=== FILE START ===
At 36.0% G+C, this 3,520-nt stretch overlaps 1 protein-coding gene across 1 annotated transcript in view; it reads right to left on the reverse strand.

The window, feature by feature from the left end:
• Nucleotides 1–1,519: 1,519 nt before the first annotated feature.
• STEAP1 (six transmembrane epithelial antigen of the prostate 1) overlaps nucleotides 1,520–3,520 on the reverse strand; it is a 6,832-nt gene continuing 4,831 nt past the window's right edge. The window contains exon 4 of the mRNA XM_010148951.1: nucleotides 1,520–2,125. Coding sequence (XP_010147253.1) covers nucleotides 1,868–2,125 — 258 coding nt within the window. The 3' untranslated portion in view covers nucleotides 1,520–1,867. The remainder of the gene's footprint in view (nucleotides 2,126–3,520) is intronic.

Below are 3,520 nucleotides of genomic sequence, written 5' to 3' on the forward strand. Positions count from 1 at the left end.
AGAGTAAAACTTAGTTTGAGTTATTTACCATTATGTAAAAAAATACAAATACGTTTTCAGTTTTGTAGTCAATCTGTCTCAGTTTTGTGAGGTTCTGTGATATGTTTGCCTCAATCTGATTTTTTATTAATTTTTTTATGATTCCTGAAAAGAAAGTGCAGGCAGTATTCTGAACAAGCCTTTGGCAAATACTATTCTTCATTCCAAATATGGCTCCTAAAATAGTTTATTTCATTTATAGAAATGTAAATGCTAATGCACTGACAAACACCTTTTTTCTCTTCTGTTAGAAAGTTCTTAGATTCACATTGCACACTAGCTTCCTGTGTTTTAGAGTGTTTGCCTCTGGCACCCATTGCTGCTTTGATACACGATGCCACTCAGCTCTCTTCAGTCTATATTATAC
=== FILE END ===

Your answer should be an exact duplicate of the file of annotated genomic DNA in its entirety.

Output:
At 36.0% G+C, this 3,520-nt stretch overlaps 1 protein-coding gene across 1 annotated transcript in view; it reads right to left on the reverse strand.

The window, feature by feature from the left end:
• Nucleotides 1–1,519: 1,519 nt before the first annotated feature.
• STEAP1 (six transmembrane epithelial antigen of the prostate 1) overlaps nucleotides 1,520–3,520 on the reverse strand; it is a 6,832-nt gene continuing 4,831 nt past the window's right edge. The window contains exon 4 of the mRNA XM_010148951.1: nucleotides 1,520–2,125. Coding sequence (XP_010147253.1) covers nucleotides 1,868–2,125 — 258 coding nt within the window. The 3' untranslated portion in view covers nucleotides 1,520–1,867. The remainder of the gene's footprint in view (nucleotides 2,126–3,520) is intronic.

Below are 3,520 nucleotides of genomic sequence, written 5' to 3' on the forward strand. Positions count from 1 at the left end.
AGAGTAAAACTTAGTTTGAGTTATTTACCATTATGTAAAAAAATACAAATACGTTTTCAGTTTTGTAGTCAATCTGTCTCAGTTTTGTGAGGTTCTGTGATATGTTTGCCTCAATCTGATTTTTTATTAATTTTTTTATGATTCCTGAAAAGAAAGTGCAGGCAGTATTCTGAACAAGCCTTTGGCAAATACTATTCTTCATTCCAAATATGGCTCCTAAAATAGTTTATTTCATTTATAGAAATGTAAATGCTAATGCACTGACAAACACCTTTTTTCTCTTCTGTTAGAAAGTTCTTAGATTCACATTGCACACTAGCTTCCTGTGTTTTAGAGTGTTTGCCTCTGGCACCCATTGCTGCTTTGATACACGATGCCACTCAGCTCTCTTCAGTCTATATTATAC